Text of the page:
HDLS 10th biennial conference

Updated Oct, 2012

 

Note: Submissions are now CLOSED for HDLS 10, 2012

The High Desert Linguistics Society (HDLS) is the graduate student association of the University of New Mexico (UNM) Linguistics Department (College of Arts and Sciences). The purpose of HDLS is to promote the exchange of ideas among students pursuing higher education in linguistics and related disciplines. During the 2013-14 academic year, we will be hosting the 10th High Desert Linguistics Society Conference (HDLS-11) from November 13-15, 2012.

Preceding conferences have been highly successful events and each has grown substantially beyond the last. We foresee that HDLS-10 will continue this positive trend by attracting high-quality scholarship that enhances our understanding of current issues in linguistics. The conference provides a venue for scholars to present their work within the frameworks of cognitive and functional approaches to linguistic analysis, focusing on the study of indigenous languages and signed languages.

The HDLS-10 conference provides an opportunity for scholars in linguistics and related fields to convene and share ideas with other scholars, researchers, faculty, and students. This conference is organized and staffed entirely by UNM graduate students, and HDLS actively solicits the participation of the UNM community. Over the years, the conference has evolved from a small, UNM-centered event to one of international scope and recognition, while remaining particularly accessible to the UNM community.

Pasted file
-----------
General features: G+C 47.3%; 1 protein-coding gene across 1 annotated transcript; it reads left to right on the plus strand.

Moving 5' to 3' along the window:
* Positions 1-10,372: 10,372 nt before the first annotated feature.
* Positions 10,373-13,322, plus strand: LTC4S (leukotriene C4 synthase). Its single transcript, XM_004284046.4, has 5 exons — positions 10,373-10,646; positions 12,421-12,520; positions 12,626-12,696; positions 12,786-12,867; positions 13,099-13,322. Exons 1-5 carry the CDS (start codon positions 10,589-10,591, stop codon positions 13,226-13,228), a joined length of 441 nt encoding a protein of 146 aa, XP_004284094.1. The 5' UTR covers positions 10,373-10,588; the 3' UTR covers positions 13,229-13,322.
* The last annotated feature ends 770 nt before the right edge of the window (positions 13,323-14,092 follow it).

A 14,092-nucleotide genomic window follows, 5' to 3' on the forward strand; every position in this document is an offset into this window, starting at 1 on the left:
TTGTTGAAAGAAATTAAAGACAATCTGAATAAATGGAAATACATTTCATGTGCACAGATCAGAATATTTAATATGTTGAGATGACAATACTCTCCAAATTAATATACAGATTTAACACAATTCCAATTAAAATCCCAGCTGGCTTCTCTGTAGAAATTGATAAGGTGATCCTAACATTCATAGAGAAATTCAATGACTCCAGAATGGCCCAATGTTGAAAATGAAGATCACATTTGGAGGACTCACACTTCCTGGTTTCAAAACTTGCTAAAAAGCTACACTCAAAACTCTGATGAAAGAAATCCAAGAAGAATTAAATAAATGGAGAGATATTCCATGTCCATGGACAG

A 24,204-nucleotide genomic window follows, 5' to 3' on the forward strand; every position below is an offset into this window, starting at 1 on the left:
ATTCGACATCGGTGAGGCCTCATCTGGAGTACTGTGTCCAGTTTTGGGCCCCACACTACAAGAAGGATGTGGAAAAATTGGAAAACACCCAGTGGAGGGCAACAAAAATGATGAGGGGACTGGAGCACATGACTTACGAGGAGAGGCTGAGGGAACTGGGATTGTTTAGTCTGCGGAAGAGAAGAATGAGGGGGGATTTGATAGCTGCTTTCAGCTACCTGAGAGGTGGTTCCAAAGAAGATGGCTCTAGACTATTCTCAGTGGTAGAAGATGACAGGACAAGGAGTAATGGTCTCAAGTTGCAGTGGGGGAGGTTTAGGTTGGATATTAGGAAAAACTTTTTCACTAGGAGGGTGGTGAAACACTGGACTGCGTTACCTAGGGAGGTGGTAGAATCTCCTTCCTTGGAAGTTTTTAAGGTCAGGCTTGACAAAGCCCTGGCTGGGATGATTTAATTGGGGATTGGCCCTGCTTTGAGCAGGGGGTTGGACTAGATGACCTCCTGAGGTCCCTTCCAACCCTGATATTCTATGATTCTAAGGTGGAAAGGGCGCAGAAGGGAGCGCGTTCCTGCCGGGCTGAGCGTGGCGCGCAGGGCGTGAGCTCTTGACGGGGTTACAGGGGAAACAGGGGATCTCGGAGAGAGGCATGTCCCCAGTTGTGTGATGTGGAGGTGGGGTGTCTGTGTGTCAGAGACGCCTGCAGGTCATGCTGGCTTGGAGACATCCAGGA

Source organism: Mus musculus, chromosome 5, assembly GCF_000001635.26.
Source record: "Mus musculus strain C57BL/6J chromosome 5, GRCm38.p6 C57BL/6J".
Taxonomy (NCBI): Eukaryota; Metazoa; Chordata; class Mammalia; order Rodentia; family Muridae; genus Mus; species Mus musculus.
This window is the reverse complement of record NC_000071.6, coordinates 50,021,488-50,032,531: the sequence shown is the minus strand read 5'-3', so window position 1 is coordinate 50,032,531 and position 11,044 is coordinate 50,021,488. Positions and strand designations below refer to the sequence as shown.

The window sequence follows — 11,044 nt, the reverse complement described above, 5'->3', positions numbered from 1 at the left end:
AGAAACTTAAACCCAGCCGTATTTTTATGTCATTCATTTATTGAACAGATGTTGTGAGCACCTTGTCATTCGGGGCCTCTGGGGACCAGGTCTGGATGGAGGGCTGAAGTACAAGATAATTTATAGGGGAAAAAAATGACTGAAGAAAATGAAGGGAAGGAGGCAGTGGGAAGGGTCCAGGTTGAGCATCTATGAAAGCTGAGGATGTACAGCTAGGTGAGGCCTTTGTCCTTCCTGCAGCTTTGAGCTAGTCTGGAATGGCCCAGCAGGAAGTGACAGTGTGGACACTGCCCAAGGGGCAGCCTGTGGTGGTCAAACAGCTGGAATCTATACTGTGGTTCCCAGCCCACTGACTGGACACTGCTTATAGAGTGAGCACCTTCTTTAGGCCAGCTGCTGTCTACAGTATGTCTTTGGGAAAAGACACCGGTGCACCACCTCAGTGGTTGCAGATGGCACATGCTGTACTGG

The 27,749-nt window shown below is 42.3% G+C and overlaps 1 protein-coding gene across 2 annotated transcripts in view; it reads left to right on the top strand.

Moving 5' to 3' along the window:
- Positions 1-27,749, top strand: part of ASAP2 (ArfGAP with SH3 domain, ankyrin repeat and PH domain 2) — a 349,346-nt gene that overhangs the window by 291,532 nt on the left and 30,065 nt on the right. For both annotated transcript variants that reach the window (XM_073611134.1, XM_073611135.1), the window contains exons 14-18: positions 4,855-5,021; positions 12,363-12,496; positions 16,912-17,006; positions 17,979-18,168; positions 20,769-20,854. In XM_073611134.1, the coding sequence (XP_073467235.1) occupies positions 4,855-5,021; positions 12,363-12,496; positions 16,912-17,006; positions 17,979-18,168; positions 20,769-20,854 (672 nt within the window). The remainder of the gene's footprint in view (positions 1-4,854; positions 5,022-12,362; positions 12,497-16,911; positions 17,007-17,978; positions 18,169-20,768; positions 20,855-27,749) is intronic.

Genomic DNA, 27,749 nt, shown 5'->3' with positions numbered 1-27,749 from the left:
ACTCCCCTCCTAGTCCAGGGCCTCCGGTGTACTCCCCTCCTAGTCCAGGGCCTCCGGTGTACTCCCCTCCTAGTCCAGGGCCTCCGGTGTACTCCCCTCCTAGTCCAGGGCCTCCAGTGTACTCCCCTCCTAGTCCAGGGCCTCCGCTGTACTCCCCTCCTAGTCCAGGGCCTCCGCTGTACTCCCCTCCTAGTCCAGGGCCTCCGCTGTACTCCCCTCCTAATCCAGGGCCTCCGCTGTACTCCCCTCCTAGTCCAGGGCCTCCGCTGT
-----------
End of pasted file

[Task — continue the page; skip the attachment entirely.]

In response to the growing number of conference attendees each year, we now include a poster session. This session, which is becoming an increasingly popular event at linguistics conferences, will offer another means through which presenters can display their work.

Our conference serves as a platform for raising awareness among academics concerning Spanish linguistics, signed languages in deaf communities, linguistic anthropology, endangered languages in indigenous communities and educational linguistics - both local and global. This exchange of ideas can help build a bridge between communities, linguists, and language activists. We have been successful in achieving this goal in the past, partly due to our association with UNM’s Department of Linguistics. Our linguistics department has gained recognition for conducting quality research in Native American linguistics, typology, signed language linguistics, and cognitive-functional approaches to the study of human language.